Thursday, March 13, 2008

Washington and Lee Cuts Class for its 3L's

A commentator in an earlier post asks: what's wrong with the current structure of legal education?

The Dean at Washington and Lee, supported by a unanimous faculty, answer that question thusly: "For some time, members of the legal profession, practitioners, judges and scholars alike, have urged law schools to place greater emphasis on professionalism and learning in context."

His solution? Replace the entire third year curriculum with "experiential" learning, including actual interactions with clients. It's being implemented as we speak.

Here are his words, a National Law Journal article, and a WSJ Law Blog post.

3L status remains far, far over the horizon for this chap. But, which should I value more: the opportunity finally play lawyer, or the opportunity to finally take Wine Law?

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5 Comments:

Blogger MRP said...

Take Wine Law. You're going to be a lawyer for the rest of your life, why rush to stop being a law student?

3/13/2008 7:51 AM  
Blogger matt said...

I was going to say exactly what MRP said. We have our entire lives to be lawyers. We only have these three years to take wine law. Unless we become wine lawyers. (Which should be distinguished from whine-lawyers.) Of course, I say all this being far from my 3L year, too.

3/13/2008 10:13 AM  
Anonymous Anonymous said...

it's great if law schools start experimenting like that. if they had different approaches then people who have different learning styles could pick a school that fits them.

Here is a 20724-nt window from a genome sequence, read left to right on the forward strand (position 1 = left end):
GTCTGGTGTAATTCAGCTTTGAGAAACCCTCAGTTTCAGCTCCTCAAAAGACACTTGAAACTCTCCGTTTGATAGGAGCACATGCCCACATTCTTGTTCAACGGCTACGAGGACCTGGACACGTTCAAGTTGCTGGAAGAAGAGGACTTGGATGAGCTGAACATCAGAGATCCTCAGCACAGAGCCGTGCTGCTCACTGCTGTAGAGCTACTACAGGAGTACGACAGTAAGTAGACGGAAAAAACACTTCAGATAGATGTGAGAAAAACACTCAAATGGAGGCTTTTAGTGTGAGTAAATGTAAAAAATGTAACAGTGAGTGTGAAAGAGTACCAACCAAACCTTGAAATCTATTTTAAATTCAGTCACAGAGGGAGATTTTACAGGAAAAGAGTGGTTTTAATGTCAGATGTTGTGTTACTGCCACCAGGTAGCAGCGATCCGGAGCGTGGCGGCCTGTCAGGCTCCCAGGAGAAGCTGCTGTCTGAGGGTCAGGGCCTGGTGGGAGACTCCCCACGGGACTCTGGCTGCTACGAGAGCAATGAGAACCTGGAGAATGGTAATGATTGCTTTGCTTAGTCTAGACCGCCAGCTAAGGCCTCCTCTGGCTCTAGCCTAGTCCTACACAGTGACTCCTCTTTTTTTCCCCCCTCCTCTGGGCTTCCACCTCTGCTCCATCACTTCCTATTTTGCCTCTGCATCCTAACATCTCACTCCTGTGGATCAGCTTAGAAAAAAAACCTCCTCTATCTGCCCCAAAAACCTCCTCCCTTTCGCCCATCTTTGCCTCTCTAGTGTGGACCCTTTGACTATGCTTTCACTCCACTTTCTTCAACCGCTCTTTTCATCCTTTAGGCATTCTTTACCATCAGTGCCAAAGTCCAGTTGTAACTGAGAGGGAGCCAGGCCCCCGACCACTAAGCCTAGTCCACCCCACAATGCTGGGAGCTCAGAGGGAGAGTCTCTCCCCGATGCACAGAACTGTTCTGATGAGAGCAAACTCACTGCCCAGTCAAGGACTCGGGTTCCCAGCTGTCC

is the faculty really good enough at doing law that they can teach it? maybe the program could be optional, or maybe just let their students extern for the whole year at a firm or for a judge, if they really want work experience (as opposed to pretend work experience). or if the point of 3L is now to get real world style work experience, then make the third year optional. let them earn some real money and get real work experience. why would pretend working for professors be better than real working for real lawyers and real judges?

3/13/2008 11:10 AM  
Anonymous Anonymous said...

As a 2L, I think 3 years of courses is a good thing. I think with the combination of required courses, courses in my area of interest, and useful bar courses, I am going to be able to fill 3 years of courses without much problem.

3/13/2008 8:59 PM  
Blogger AngryBell said...

Take the opportunity to play lawyer. Think of it this way, do you want to learn on the job when your career hangs in the balance and people expect that shiny J.D. after your name to mean that you are qualified to do legal tasks? Or do you want to put yourself in a position to apprentice to someone who may be able to pass on tricks of the trade for "how things really work" in the legal field.

In my opinion, law school does not prepare you to do actual legal work. On a good day, it may teach you to think like one. However, thinking like one, and knowing how to apply that knowledge are two different things.

3/13/2008 11:42 PM  

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